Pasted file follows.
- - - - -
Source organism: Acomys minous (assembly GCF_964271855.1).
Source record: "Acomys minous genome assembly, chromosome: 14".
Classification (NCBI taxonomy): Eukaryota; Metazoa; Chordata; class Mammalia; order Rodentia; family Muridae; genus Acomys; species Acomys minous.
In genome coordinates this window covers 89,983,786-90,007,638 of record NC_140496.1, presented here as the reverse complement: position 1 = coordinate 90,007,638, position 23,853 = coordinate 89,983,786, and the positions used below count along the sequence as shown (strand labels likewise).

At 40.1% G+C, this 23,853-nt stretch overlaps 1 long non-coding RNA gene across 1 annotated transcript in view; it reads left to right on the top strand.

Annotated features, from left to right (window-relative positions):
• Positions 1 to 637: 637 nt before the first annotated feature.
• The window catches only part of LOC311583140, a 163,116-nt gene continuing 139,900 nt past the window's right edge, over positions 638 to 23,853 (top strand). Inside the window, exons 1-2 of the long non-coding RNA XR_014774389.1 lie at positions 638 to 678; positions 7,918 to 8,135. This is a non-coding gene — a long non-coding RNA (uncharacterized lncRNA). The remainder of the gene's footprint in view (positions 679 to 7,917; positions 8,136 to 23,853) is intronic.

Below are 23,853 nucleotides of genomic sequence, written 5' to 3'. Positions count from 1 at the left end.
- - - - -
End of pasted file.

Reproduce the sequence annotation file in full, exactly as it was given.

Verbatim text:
Source organism: Acomys minous (assembly GCF_964271855.1).
Source record: "Acomys minous genome assembly, chromosome: 14".
Classification (NCBI taxonomy): Eukaryota; Metazoa; Chordata; class Mammalia; order Rodentia; family Muridae; genus Acomys; species Acomys minous.
In genome coordinates this window covers 89,983,786-90,007,638 of record NC_140496.1, presented here as the reverse complement: position 1 = coordinate 90,007,638, position 23,853 = coordinate 89,983,786, and the positions used below count along the sequence as shown (strand labels likewise).

At 40.1% G+C, this 23,853-nt stretch overlaps 1 long non-coding RNA gene across 1 annotated transcript in view; it reads left to right on the top strand.

Annotated features, from left to right (window-relative positions):
• Positions 1 to 637: 637 nt before the first annotated feature.
• The window catches only part of LOC311583140, a 163,116-nt gene continuing 139,900 nt past the window's right edge, over positions 638 to 23,853 (top strand). Inside the window, exons 1-2 of the long non-coding RNA XR_014774389.1 lie at positions 638 to 678; positions 7,918 to 8,135. This is a non-coding gene — a long non-coding RNA (uncharacterized lncRNA). The remainder of the gene's footprint in view (positions 679 to 7,917; positions 8,136 to 23,853) is intronic.

Below are 23,853 nucleotides of genomic sequence, written 5' to 3'. Positions count from 1 at the left end.